MEXICO CITY, May 4 (Reuters) - Mexico’s manufacturing sector took a nosedive in April as production and new business contracted at record rates after measures put in place to stem the spread of coronavirus stifled economic activity, a survey showed on Monday.
The IHS Markit Mexico Manufacturing Purchasing Managers’ Index fell to 35.0 in April, by far the lowest reading in the survey’s nine-year history, from 47.9 in March.
“March PMI data suggested that the Mexican manufacturing sector had been relatively sheltered from the negative effects of the coronavirus pandemic, but that wasn’t the case in April,” said Eliot Kerr, economist at IHS Markit and author of the report.
A figure above 50 signals expansion in the sector, while a reading below that threshold points to contraction.
“The latest data revealed record lows across the board as social distancing measures drove factory closures and a collapse in demand. Meanwhile, those still operating struggled to obtain inputs amid supply-chain disruption,” said Kerr.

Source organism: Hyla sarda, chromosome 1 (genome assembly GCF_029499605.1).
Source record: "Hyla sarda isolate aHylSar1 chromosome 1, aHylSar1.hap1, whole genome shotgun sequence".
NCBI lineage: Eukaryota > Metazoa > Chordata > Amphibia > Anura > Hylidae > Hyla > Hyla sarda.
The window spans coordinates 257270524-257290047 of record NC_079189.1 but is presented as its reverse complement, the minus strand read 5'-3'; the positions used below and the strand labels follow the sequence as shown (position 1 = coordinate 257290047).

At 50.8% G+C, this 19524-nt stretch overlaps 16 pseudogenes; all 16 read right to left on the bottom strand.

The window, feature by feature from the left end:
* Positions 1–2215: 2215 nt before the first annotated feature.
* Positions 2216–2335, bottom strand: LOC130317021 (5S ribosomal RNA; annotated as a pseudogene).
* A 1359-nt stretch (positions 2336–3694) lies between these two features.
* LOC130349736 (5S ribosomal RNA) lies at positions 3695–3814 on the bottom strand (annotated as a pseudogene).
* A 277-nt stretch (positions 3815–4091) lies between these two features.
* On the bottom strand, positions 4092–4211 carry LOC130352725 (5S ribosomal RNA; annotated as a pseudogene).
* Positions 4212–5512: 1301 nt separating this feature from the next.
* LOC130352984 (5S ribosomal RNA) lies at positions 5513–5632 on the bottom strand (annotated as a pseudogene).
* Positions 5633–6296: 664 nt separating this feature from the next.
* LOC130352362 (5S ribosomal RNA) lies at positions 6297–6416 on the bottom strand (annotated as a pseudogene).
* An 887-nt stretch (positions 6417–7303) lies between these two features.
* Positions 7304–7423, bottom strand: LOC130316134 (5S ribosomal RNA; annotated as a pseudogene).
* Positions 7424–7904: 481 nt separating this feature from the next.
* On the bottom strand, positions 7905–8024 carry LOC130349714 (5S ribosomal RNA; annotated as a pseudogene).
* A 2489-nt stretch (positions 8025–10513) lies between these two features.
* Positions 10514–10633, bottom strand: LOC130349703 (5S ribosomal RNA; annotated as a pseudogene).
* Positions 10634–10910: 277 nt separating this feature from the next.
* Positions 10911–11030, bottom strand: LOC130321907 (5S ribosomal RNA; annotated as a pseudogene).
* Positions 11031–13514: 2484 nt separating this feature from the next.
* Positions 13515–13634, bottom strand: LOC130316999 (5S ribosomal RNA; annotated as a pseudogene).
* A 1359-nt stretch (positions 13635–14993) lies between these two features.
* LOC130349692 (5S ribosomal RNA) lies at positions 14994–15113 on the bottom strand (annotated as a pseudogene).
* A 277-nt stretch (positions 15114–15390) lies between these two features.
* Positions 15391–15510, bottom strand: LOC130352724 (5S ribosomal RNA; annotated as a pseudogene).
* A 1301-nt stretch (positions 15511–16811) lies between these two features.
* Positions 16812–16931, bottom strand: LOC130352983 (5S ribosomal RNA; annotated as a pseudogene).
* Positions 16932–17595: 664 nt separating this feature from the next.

Preliminary data showed on Thursday that Mexico’s economy was on track to suffer its sharpest quarterly contraction in more than a decade. It shrank 1.6% in the January-March period compared with the previous quarter from its first brush with the coronavirus outbreak at the start of 2020.
Mexico did not begin to impose major curbs on the economy until the second half of March, so the main impact of the coronavirus pandemic is not expected to be fully reflected in official data until the second quarter.
That means that going forward “firms were immensely pessimistic towards the business outlook as a global economic recession looms and there remains little clarity over when this crisis might end,” said Kerr.
The collapse of the manufacturing industry is bad news for President Andres Manuel Lopez Obrador as it was showing tentative signs of stabilizing in February following three straight months of deterioration.
Now, the manufacturing industry has contracted in 11 of the 17 months since Lopez Obrador took office in December 2018.
Mexico’s economy, the second largest in Latin America, slipped into a recession last year and is forecast to sink even deeper in 2020.
The PMI index is composed of five sub-indexes tracking changes in new orders, output, employment, suppliers’ delivery times and stocks of raw materials. (Editing by Chizu Nomiyama)